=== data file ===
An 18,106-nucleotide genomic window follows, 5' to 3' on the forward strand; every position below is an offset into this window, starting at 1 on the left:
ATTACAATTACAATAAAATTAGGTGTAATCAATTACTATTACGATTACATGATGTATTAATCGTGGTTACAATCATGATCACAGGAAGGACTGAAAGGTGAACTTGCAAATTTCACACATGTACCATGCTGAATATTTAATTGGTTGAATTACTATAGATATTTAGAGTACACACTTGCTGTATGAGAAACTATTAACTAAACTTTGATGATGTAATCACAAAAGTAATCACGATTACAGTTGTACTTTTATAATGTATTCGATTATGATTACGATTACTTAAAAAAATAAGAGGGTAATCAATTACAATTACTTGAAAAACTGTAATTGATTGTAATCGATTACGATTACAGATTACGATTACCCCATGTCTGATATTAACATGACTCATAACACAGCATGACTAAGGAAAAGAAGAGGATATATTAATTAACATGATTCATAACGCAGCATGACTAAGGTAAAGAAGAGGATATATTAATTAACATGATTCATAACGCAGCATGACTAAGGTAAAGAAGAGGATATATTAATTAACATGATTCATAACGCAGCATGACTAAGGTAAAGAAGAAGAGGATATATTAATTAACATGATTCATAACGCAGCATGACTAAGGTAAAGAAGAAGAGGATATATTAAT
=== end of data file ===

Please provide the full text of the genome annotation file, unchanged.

An 18,106-nucleotide genomic window follows, 5' to 3' on the forward strand; every position below is an offset into this window, starting at 1 on the left:
ATTACAATTACAATAAAATTAGGTGTAATCAATTACTATTACGATTACATGATGTATTAATCGTGGTTACAATCATGATCACAGGAAGGACTGAAAGGTGAACTTGCAAATTTCACACATGTACCATGCTGAATATTTAATTGGTTGAATTACTATAGATATTTAGAGTACACACTTGCTGTATGAGAAACTATTAACTAAACTTTGATGATGTAATCACAAAAGTAATCACGATTACAGTTGTACTTTTATAATGTATTCGATTATGATTACGATTACTTAAAAAAATAAGAGGGTAATCAATTACAATTACTTGAAAAACTGTAATTGATTGTAATCGATTACGATTACAGATTACGATTACCCCATGTCTGATATTAACATGACTCATAACACAGCATGACTAAGGAAAAGAAGAGGATATATTAATTAACATGATTCATAACGCAGCATGACTAAGGTAAAGAAGAGGATATATTAATTAACATGATTCATAACGCAGCATGACTAAGGTAAAGAAGAGGATATATTAATTAACATGATTCATAACGCAGCATGACTAAGGTAAAGAAGAAGAGGATATATTAATTAACATGATTCATAACGCAGCATGACTAAGGTAAAGAAGAAGAGGATATATTAAT